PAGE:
(Note:  All timings quoted refer to the PAL releases, unless otherwise stated)


For many, the single greatest entry in the entire Bond canon, this is a film graced with almost peerless cinematography, courtesy of Hammer stalwart Michael Reed; stunning direction, from Peter Hunt; and what is probably the finest score in the series, supplied by the incomparable John Barry. George Lazenby makes the character his own, in his only crack at the role, Diana Rigg proves to be the ultimate “Bond girl”, and the rest of the cast all provide sterling support. Indeed, the final result is a slick, sumptuous, exquisitely executed film from start to finish.

Before we look at the many home video releases of this masterpiece of action cinema, however, let’s look at the censorship history of the film. Despite being a viscerally violent and erotically charged film, the only change the BBFC insisted upon when On Her Majesty's Secret Service was originally submitted was the addition of some dialogue. After Bond says “I feel a slight stiffness coming on” the words “…in the shoulder” were added, so as to lessen the overtly sexual nature of the line as it originally stood. You’ll note that the added dialogue is heard over a cutaway shot, to smooth over the alteration. Thankfully, and rather cleverly, this cutaway actually deflects one attention away from the additional dialogue, thus retaining the impact and humour in the joke as it was originally conceived. Peter Hunt was no fool.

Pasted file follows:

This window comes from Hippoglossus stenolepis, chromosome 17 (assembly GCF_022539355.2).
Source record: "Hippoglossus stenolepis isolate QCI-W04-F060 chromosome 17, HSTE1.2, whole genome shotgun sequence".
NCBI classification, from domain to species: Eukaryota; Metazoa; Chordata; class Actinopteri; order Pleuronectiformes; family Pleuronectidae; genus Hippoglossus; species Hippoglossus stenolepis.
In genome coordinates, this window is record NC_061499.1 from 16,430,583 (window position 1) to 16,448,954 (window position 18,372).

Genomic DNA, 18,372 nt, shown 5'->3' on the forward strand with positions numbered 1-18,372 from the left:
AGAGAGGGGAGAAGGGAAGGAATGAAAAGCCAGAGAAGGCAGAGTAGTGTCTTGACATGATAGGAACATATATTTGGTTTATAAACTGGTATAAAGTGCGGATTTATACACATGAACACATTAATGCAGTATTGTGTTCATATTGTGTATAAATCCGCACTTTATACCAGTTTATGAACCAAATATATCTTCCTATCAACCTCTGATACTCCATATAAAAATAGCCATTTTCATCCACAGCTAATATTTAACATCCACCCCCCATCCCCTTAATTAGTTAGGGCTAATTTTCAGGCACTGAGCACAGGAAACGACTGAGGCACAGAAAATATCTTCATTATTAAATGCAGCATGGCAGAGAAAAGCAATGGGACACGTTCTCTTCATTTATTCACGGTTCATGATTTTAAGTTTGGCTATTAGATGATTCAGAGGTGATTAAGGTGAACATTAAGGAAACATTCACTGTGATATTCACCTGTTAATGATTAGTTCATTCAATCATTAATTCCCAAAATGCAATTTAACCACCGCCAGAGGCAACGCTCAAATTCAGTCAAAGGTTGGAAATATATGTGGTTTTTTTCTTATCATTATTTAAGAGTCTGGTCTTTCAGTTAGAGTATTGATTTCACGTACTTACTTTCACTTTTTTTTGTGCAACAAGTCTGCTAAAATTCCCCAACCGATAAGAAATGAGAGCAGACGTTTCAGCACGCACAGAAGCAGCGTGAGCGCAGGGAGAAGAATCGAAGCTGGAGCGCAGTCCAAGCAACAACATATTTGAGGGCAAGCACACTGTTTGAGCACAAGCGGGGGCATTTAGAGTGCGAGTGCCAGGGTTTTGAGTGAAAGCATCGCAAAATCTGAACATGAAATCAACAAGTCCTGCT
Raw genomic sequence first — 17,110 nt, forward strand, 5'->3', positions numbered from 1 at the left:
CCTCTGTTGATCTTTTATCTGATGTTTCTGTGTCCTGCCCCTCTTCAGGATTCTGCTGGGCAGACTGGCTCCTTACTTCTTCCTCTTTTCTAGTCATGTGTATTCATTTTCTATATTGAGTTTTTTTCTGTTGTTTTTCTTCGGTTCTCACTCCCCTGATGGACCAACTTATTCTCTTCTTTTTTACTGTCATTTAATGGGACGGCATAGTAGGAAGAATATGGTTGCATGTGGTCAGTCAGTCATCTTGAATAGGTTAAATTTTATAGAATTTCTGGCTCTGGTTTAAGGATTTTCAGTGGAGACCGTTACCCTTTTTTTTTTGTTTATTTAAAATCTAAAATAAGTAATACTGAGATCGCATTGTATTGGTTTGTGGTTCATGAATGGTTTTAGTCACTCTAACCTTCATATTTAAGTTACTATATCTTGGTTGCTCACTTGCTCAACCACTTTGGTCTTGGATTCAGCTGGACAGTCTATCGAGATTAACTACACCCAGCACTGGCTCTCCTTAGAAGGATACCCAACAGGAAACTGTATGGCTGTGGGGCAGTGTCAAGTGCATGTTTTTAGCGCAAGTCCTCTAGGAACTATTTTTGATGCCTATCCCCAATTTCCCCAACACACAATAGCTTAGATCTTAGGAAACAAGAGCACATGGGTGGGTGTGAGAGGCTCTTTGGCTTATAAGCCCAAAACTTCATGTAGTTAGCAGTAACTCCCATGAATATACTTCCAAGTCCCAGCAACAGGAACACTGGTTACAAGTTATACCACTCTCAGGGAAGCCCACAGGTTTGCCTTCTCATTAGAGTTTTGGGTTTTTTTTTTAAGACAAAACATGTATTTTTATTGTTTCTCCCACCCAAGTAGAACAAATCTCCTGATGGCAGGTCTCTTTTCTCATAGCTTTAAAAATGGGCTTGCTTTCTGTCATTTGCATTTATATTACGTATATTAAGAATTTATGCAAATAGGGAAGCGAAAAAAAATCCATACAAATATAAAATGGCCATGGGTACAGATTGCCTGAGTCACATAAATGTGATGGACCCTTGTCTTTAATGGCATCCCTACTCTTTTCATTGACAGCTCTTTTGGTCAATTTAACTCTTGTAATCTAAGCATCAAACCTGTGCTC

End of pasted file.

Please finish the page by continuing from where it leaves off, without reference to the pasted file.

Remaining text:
Now, onto the myriad edits and alternate cuts this film has been subjected to and released in over the years. For a long time, the only version commercially available was a pan-and-scan atrocity missing a variety of sequences, ranging from the incidental, to the downright vital, including the entire sequence in which Bond breaks into Gumbold’s safe, and a short sequence in which Campbell tries to gain entry to Piz Gloria via a cable car, only to be turned back by one of Blofeld’s henchmen. These sequences, along with the opening scene of film, with M and Q, were also missing from quite a number of theatrical prints.